NFV, SDN, SON, VFN, SDN; these things are confusingly complicated but point to one common and very simple future. A future leveraging the power of the cloud. A future where the user receives the benefit of new features and applications at a much faster rate, much cheaper, and with some level of customization so that every user experience can be unique. Moreover, with cloud oriented networks security can be increased so online and mobile transactions can be better monitored to ensure the identity of the user or purchaser.
Why these various technologies? Well, first, I’m moderating a couple of panels and IT Expo in the MSP EXP (Managed Service Provider) co-located conference. “So, You Want to Build a Successful Hosted Cloud Communications Business” is on hosted communications which I believe is an interesting subject and fairly well accepted as a business practice. Basically, it is about offering business services that are do not require on premise equipment. The panel is discussing how businesses can establish themselves as hosted Communications providers. A good topic but not as forward-looking as the alphabet soup mentioned above.
The second topic is “How Network Function Virtualization is Reshaping Managed Services in the 21st Century”. This blog does not attempt to explain what Network Function Virtualization is but rather addresses what we should be saying about it. For the providers moving to the cloud, the aforementioned alphabet soup results in reduced costs, scalability, reliability, future-proofing of technology and accelerating the time to market or the ability to deploy new services and features faster.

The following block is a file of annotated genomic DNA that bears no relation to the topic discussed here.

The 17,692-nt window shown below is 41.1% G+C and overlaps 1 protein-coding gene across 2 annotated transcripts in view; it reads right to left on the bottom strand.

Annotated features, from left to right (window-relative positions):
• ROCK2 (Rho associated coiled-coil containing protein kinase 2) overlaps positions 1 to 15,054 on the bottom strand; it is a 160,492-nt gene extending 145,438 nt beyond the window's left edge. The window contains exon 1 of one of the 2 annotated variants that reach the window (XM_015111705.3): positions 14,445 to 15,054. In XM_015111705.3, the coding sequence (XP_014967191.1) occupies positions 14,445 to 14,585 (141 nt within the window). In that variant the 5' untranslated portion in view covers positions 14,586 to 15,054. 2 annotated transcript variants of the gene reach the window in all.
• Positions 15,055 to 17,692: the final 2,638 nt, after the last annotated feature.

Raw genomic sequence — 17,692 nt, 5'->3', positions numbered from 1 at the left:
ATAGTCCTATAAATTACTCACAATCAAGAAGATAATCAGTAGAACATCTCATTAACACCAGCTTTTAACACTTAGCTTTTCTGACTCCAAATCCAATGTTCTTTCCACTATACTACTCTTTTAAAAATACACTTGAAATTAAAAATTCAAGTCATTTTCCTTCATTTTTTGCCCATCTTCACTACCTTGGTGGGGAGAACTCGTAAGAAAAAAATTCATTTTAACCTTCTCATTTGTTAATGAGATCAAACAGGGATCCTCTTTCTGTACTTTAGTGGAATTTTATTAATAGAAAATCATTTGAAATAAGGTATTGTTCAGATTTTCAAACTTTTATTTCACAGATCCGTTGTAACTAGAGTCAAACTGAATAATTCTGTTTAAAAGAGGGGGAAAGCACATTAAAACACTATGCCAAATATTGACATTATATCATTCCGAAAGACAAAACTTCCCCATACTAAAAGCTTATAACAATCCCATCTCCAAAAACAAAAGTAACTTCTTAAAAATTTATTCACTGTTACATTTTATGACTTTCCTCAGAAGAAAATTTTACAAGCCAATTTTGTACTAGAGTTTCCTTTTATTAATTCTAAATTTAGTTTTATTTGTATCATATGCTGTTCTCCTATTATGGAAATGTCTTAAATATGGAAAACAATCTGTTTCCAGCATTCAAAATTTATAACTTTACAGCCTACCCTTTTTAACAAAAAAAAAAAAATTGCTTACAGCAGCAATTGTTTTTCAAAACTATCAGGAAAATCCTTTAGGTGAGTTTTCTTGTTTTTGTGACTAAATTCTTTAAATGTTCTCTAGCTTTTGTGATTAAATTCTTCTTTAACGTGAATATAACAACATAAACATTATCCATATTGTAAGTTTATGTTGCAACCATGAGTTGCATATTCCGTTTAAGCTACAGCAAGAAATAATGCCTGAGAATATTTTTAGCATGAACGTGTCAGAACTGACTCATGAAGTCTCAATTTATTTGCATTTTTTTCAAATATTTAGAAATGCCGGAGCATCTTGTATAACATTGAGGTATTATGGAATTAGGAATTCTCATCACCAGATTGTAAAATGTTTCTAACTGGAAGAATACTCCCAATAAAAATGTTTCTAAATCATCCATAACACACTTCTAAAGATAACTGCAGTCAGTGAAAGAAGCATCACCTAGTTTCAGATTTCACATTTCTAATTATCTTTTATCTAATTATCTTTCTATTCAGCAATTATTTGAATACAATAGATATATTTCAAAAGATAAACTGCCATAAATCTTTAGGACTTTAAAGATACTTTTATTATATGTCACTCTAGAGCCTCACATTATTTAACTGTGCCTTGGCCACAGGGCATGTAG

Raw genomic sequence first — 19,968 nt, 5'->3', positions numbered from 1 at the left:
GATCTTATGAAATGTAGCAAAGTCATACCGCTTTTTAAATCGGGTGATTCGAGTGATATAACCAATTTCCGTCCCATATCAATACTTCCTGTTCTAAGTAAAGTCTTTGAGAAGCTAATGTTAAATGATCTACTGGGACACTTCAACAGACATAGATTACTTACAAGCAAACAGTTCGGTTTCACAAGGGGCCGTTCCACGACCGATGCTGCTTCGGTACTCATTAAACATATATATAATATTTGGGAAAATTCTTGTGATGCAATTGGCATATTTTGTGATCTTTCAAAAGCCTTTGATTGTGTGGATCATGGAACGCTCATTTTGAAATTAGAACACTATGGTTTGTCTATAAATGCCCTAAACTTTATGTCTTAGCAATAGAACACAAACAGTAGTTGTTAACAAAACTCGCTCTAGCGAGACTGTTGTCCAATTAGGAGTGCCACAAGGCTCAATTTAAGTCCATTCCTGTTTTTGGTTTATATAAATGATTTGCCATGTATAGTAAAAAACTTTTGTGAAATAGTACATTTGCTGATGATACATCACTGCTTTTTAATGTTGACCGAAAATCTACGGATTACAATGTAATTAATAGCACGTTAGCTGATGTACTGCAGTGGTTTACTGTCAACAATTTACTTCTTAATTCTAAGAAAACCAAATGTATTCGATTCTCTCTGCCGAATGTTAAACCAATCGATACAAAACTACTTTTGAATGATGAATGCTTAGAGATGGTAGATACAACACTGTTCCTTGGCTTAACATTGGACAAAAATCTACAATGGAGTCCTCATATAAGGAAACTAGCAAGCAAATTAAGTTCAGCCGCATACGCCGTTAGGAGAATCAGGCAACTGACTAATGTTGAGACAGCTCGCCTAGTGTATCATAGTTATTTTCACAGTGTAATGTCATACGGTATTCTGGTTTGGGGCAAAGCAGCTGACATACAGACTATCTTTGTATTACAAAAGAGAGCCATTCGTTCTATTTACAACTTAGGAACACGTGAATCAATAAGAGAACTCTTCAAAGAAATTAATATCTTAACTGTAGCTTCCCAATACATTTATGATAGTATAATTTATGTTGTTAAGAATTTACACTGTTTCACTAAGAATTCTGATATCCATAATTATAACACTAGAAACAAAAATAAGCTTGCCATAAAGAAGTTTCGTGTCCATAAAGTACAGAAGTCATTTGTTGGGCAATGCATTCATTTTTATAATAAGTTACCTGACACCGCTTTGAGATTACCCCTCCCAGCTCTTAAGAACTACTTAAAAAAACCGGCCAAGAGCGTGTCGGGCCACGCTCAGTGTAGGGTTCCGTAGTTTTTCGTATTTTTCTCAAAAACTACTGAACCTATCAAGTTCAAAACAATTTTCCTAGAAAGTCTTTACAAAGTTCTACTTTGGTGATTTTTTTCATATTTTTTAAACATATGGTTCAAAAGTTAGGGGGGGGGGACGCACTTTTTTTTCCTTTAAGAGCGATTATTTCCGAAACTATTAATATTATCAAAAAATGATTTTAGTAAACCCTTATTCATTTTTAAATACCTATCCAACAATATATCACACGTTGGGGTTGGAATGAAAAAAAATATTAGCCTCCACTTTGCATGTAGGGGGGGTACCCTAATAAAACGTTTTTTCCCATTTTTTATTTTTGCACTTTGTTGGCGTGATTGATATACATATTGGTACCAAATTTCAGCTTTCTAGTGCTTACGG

The questions for the service provider and the user are “What will they get out of it? What features are going to be new for the user? What applications are going to be developed by different companies? Who will excel at creating a different telecom or mobile experience? The service provider is exploring these new features because ultimately, they must generate new revenue to justify the tremendous expenditure required to migrate or transform existing network infrastructures with software-defined/cloud infrastructures. Users don’t care about the strategic side of the decision. Their view is more of “Great! We’re glad that you have gotten with the program and are in the cloud”. They are much more interested in the new services, features and cost.
So, as I travel this week and have discussions with people about the Internet and Telecom related topics, I hope to both learn and comment upon the role of marketing for the next generation telecom and mobile networks. Look forward to seeing you at IT Expo in Fort Lauderdale.